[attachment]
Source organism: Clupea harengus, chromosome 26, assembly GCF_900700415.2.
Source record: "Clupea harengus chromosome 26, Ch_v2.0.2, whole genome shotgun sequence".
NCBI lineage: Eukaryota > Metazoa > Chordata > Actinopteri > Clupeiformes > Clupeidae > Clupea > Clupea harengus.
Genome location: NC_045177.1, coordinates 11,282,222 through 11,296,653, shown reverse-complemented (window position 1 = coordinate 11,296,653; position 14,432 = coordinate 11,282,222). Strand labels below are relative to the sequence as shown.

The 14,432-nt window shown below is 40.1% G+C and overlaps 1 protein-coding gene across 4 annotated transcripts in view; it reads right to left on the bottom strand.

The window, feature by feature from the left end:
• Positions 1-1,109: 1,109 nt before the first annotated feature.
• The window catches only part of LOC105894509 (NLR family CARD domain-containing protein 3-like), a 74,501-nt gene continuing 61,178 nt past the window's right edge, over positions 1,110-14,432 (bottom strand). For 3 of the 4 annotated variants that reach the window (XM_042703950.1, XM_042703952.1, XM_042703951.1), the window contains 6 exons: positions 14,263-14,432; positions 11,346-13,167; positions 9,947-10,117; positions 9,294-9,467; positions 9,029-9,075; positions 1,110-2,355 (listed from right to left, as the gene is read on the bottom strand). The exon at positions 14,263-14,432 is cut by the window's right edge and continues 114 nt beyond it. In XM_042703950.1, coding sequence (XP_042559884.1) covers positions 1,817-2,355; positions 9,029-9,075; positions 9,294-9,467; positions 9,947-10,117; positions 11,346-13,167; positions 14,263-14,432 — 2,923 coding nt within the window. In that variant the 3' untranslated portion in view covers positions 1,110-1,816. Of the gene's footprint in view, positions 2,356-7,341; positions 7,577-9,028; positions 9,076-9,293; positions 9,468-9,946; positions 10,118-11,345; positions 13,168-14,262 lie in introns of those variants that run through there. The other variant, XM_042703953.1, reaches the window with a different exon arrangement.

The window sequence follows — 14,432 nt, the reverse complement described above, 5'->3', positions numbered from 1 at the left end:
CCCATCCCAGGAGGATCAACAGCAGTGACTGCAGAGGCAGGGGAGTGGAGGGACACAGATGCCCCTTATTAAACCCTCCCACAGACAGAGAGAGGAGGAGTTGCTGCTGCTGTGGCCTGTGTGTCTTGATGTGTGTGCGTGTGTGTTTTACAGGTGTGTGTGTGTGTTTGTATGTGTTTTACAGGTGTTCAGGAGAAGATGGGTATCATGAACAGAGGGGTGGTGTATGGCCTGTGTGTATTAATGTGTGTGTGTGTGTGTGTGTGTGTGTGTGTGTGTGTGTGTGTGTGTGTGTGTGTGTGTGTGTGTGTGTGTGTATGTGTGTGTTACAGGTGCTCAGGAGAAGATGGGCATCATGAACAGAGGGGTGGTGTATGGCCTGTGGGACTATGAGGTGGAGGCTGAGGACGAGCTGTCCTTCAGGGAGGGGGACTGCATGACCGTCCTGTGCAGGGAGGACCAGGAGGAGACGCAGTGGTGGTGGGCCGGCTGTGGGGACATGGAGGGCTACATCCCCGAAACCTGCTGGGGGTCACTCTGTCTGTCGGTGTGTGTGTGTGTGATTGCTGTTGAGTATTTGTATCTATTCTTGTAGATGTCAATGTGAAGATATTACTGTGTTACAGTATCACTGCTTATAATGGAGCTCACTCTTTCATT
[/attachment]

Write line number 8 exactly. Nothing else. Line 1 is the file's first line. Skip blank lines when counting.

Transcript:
• The window catches only part of LOC105894509 (NLR family CARD domain-containing protein 3-like), a 74,501-nt gene continuing 61,178 nt past the window's right edge, over positions 1,110-14,432 (bottom strand). For 3 of the 4 annotated variants that reach the window (XM_042703950.1, XM_042703952.1, XM_042703951.1), the window contains 6 exons: positions 14,263-14,432; positions 11,346-13,167; positions 9,947-10,117; positions 9,294-9,467; positions 9,029-9,075; positions 1,110-2,355 (listed from right to left, as the gene is read on the bottom strand). The exon at positions 14,263-14,432 is cut by the window's right edge and continues 114 nt beyond it. In XM_042703950.1, coding sequence (XP_042559884.1) covers positions 1,817-2,355; positions 9,029-9,075; positions 9,294-9,467; positions 9,947-10,117; positions 11,346-13,167; positions 14,263-14,432 — 2,923 coding nt within the window. In that variant the 3' untranslated portion in view covers positions 1,110-1,816. Of the gene's footprint in view, positions 2,356-7,341; positions 7,577-9,028; positions 9,076-9,293; positions 9,468-9,946; positions 10,118-11,345; positions 13,168-14,262 lie in introns of those variants that run through there. The other variant, XM_042703953.1, reaches the window with a different exon arrangement.